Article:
I don’t feel like I’m on a diet anymore. Partly this is because I have a pretty high daily caloric requirement (about 2000), so I’m mostly trying to eat more all the time instead of less <— (I know, if you’re struggling with eating less, this is not what you want to hear from me. I totally get that. Somehow I won the WLS lottery and my metabolism is pretty much “fixed.” I feel extraordinarily lucky about this and do not take it for granted. On the negative side, this means I have to eat very frequently, which is a total pain.) I still eat pretty much by the book, just more food. Sometimes I have things that are definitely not on my list of “stuff I should be eating” but they are occasional indulgences, and they don’t send me into a feeding frenzy, so that’s good. I had half a small Pinkberry on my birthday, and while it was good, the sugar was a bit of a shock to my system and it made me feel like I was going to have a heart attack for about a half an hour (no dumping though, for better or for worse). The things I really don’t eat (bread, rice, pasta, sweets, fried things), I mostly don’t eat because they make me feel bad, or too full to eat things I need to eat. I eat whole wheat crackers with cheese everyday (this would have been my downfall previously) but I can only eat so many/much before I feel full, so it doesn’t really trigger an eating binge. It fits in my daily MFP numbers, too.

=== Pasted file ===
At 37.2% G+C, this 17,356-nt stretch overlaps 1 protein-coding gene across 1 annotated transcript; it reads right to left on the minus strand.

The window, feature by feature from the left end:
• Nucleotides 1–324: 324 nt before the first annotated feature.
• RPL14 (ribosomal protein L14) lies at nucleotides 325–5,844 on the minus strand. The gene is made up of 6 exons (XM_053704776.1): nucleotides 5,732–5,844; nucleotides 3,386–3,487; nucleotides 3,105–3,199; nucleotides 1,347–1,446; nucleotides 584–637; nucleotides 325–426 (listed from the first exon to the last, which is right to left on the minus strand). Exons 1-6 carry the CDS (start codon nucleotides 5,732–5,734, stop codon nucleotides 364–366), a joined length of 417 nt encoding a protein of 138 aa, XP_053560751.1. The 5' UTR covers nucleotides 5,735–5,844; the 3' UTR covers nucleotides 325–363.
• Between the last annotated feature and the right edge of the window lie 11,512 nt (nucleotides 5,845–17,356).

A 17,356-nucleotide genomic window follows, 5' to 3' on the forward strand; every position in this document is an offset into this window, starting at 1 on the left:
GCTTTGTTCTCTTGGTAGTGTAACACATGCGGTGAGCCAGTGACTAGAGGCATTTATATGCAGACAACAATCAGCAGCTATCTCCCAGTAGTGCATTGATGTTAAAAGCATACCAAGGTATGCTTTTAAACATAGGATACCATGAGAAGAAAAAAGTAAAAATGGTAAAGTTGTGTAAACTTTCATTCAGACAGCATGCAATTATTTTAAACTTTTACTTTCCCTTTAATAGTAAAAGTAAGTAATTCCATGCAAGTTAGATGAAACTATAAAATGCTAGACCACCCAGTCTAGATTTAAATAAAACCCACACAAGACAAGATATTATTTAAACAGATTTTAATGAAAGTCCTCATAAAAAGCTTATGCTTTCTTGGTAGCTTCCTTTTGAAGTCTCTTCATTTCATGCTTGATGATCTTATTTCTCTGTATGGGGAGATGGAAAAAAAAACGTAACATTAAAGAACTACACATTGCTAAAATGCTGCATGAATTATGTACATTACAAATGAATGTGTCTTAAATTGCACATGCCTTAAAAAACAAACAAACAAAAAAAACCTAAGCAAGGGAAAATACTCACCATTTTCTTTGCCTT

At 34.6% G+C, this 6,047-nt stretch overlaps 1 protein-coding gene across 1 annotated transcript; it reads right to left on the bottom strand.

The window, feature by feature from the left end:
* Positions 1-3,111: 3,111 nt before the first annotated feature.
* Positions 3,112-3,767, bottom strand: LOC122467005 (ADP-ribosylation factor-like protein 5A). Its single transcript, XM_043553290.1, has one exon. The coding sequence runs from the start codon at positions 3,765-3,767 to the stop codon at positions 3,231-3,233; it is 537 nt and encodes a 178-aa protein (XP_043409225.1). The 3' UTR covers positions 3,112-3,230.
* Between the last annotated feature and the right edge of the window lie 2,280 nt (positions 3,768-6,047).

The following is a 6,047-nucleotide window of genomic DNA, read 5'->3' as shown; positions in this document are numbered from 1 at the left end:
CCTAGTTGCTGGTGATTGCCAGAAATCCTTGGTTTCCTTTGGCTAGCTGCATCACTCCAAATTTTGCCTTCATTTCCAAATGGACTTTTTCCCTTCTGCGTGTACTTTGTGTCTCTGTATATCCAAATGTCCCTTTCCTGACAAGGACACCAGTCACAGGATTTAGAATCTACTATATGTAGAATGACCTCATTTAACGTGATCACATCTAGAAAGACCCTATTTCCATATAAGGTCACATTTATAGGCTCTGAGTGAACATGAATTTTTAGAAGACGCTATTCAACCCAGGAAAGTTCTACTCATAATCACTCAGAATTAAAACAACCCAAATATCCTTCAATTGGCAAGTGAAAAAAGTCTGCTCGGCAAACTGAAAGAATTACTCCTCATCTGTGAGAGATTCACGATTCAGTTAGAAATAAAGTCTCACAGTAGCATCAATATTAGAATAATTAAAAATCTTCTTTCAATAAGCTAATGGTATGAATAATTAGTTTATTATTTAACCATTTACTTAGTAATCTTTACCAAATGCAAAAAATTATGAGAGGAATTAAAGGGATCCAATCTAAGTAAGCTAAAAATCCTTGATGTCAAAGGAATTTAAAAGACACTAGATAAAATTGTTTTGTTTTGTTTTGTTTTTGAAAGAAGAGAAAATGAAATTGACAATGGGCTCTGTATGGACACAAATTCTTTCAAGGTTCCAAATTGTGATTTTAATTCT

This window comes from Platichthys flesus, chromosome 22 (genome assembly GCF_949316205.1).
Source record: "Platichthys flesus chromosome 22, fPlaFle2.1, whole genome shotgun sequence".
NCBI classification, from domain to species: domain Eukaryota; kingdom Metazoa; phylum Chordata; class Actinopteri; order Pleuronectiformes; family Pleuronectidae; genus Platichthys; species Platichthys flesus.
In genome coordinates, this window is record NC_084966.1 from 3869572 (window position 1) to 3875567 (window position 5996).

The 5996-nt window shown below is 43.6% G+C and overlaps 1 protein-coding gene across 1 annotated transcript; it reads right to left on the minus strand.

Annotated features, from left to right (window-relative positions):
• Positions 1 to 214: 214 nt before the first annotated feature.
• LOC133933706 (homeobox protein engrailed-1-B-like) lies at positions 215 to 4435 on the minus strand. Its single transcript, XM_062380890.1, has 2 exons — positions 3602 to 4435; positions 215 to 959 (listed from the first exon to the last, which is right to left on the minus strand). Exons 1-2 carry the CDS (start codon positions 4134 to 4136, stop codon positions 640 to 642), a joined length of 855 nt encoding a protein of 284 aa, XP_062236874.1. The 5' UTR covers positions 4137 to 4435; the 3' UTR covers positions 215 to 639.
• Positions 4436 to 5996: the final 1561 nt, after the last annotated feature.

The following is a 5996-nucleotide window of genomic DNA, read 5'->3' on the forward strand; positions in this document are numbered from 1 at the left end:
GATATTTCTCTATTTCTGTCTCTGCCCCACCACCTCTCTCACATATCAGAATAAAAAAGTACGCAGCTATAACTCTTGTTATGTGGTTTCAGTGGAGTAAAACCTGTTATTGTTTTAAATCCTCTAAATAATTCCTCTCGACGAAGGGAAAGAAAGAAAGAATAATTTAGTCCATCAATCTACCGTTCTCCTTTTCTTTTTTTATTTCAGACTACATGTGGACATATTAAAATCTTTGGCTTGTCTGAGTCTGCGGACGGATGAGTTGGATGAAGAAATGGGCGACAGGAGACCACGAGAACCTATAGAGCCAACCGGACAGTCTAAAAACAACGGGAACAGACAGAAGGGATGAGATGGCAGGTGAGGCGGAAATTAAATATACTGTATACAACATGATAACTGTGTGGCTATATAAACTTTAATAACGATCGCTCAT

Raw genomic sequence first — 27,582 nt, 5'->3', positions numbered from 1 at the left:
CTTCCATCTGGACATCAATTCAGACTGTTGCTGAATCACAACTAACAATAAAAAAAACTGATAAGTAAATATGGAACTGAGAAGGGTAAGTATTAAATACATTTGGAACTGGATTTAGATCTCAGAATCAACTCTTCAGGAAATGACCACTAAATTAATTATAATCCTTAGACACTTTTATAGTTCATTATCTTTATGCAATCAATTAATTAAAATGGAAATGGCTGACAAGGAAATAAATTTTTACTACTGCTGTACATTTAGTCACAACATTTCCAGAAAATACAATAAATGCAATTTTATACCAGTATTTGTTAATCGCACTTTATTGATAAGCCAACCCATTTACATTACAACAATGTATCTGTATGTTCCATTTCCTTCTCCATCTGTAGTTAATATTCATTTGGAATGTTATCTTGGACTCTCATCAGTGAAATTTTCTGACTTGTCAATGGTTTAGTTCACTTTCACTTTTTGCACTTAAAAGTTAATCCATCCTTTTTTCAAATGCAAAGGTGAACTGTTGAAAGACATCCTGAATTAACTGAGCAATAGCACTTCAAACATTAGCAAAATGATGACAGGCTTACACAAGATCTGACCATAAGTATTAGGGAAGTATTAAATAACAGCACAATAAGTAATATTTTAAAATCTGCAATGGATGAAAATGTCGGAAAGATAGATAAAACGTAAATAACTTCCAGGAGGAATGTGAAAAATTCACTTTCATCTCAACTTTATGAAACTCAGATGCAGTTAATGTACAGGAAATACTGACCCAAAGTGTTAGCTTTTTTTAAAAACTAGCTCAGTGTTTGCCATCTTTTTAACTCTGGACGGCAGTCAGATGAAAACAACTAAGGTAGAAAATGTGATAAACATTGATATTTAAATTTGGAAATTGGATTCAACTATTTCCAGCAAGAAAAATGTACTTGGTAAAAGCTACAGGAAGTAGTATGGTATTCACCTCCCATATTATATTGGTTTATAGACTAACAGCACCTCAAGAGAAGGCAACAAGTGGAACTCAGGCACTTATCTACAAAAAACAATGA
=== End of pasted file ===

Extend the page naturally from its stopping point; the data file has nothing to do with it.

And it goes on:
What’s coming up:
I’m going home to the US this week for a visit, so I’m sure that I’m going to be facing a lot of family/friend conversations about my weight and appearance, and I’m really dreading most of them. I kind of wish it was all over with - like it will be next year, I suppose. Having lived thousands of miles from my people during much of the losing phase, I haven’t really had to face much of this, besides on social media. This will be real life, and I worry a bit about how it’s going to make me feel. There are some people who I’d like to tell, but I worry about whether they will keep this information to themselves. There are some people in my family with their own weight struggles, and I worry about making them feel bad about themselves when they see me. Oh, they’ll be happy for me, but also feel bad about themselves at the same time - I know how that goes. Wish me luck.
I have this coworker who whenever she gets stressed out she says “Breathe, Tina.” I work in a call center and sometimes life can be pretty overwhelming. There’s always one more call to make, one more dollar that needs to be collected to hit goal, 1 more minute that I need to be chained down by my phone cord to make my productivity goal.